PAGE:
Anish Kapoor Sky Light at Nottingham

Alan Smith & Peter Shaw provide some helpful advice about the importance of reflection in The Reflective Leader. They remind us that the “greatest sea changes that have come about in human history have been rooted in reflection”.

They list six principles:

  1. Record first impressions, thoughts and reflections systematically, particularly when we are new to a situation.
  2. Reflect when things are going well. I suppose that we are not defensive at that point.
  3. Prepare for times of reflection. We need as much data and information as possible (there’s never too much information!) including comments and feedback from others.
  4. Ask questions. Curiosity is essential for reflection.
  5. Seek out those who are gifted at reflection, then nurture this gift in them, then tell others about them to encourage a culture of reflection.
  6. Bridgewater Canal, Warrington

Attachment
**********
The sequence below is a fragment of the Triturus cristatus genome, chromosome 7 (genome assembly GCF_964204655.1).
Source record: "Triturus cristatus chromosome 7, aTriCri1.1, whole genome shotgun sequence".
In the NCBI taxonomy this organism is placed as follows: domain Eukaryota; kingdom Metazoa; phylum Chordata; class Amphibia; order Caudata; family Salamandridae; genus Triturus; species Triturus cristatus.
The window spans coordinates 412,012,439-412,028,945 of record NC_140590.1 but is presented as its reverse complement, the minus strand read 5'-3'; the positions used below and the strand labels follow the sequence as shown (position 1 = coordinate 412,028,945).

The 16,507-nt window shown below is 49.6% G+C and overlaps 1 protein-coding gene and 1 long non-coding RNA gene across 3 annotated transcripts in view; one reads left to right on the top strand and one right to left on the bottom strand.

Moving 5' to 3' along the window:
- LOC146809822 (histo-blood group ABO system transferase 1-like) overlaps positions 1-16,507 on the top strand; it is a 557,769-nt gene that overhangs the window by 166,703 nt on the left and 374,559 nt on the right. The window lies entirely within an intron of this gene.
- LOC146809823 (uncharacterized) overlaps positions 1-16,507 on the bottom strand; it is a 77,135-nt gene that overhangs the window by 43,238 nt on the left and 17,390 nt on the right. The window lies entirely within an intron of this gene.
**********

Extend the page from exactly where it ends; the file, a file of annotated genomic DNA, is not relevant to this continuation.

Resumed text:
Reflecting on the Bridgewater Canal near Warrington
  7. Reflect regularly. It’s hard work but gets easier with practice.
My response:
  1. Go easy.
  2. Shower longer.
  3. Use feedback.
  4. Use ripples.
  5. Welcome surprise.
  6. Be prepared to change – all the time.

>Wizard Day Out


I am becoming fascinated by our canals. Our local canal – the Shropshire Union – protects some of our local natural beauty and I have been enjoying running the towpath through Stoak and Croughton by Ellesmere Port.

Our half term outing was on a hired barge along the Bridgewater Canal courtesy of three volunteers who crew the Wizard for the Disability Partnership.

This is a wonderful facility which I hope escapes the cutbacks in social services.

I remember people talking to me about their families walking the Shropshire Union Canal in search of work – walking all the way from Wolverhampton till they found work in Ellesmere Port. I wonder how many times they had stopped off on the way to ask potential employers if they had any work.